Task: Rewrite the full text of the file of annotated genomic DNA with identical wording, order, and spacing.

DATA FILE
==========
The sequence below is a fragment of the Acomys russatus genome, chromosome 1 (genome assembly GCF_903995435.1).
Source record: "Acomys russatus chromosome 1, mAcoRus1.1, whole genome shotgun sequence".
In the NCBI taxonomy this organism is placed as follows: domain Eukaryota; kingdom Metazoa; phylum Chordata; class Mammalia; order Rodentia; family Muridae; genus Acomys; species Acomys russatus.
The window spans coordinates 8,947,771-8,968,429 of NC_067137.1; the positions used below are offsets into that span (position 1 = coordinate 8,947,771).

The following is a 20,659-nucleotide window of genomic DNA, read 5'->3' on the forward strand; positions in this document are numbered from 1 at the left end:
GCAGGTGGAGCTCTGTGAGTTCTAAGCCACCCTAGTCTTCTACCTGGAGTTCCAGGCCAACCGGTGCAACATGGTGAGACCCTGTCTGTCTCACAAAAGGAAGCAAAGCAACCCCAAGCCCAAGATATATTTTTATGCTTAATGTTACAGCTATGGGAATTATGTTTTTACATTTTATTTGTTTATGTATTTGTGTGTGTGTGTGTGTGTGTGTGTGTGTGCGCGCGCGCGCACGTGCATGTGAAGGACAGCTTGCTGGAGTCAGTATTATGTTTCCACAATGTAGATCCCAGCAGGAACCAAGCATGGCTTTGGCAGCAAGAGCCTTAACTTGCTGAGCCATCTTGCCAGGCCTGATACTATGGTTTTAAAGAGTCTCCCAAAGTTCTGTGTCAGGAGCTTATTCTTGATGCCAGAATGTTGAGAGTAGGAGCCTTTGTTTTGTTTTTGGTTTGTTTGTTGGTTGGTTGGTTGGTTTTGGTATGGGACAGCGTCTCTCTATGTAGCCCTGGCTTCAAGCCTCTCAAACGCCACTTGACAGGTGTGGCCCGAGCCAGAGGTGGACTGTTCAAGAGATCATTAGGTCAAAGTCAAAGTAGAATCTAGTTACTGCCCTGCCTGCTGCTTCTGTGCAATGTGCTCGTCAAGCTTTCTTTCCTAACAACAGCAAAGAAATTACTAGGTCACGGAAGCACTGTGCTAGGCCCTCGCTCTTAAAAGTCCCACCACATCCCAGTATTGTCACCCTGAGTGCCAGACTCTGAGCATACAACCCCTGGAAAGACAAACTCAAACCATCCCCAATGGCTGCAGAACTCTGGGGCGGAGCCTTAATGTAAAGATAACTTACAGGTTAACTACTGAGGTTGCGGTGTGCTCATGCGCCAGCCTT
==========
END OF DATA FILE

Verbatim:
The sequence below is a fragment of the Acomys russatus genome, chromosome 1 (genome assembly GCF_903995435.1).
Source record: "Acomys russatus chromosome 1, mAcoRus1.1, whole genome shotgun sequence".
In the NCBI taxonomy this organism is placed as follows: domain Eukaryota; kingdom Metazoa; phylum Chordata; class Mammalia; order Rodentia; family Muridae; genus Acomys; species Acomys russatus.
The window spans coordinates 8,947,771-8,968,429 of NC_067137.1; the positions used below are offsets into that span (position 1 = coordinate 8,947,771).

The following is a 20,659-nucleotide window of genomic DNA, read 5'->3' on the forward strand; positions in this document are numbered from 1 at the left end:
GCAGGTGGAGCTCTGTGAGTTCTAAGCCACCCTAGTCTTCTACCTGGAGTTCCAGGCCAACCGGTGCAACATGGTGAGACCCTGTCTGTCTCACAAAAGGAAGCAAAGCAACCCCAAGCCCAAGATATATTTTTATGCTTAATGTTACAGCTATGGGAATTATGTTTTTACATTTTATTTGTTTATGTATTTGTGTGTGTGTGTGTGTGTGTGTGTGTGTGCGCGCGCGCGCACGTGCATGTGAAGGACAGCTTGCTGGAGTCAGTATTATGTTTCCACAATGTAGATCCCAGCAGGAACCAAGCATGGCTTTGGCAGCAAGAGCCTTAACTTGCTGAGCCATCTTGCCAGGCCTGATACTATGGTTTTAAAGAGTCTCCCAAAGTTCTGTGTCAGGAGCTTATTCTTGATGCCAGAATGTTGAGAGTAGGAGCCTTTGTTTTGTTTTTGGTTTGTTTGTTGGTTGGTTGGTTGGTTTTGGTATGGGACAGCGTCTCTCTATGTAGCCCTGGCTTCAAGCCTCTCAAACGCCACTTGACAGGTGTGGCCCGAGCCAGAGGTGGACTGTTCAAGAGATCATTAGGTCAAAGTCAAAGTAGAATCTAGTTACTGCCCTGCCTGCTGCTTCTGTGCAATGTGCTCGTCAAGCTTTCTTTCCTAACAACAGCAAAGAAATTACTAGGTCACGGAAGCACTGTGCTAGGCCCTCGCTCTTAAAAGTCCCACCACATCCCAGTATTGTCACCCTGAGTGCCAGACTCTGAGCATACAACCCCTGGAAAGACAAACTCAAACCATCCCCAATGGCTGCAGAACTCTGGGGCGGAGCCTTAATGTAAAGATAACTTACAGGTTAACTACTGAGGTTGCGGTGTGCTCATGCGCCAGCCTT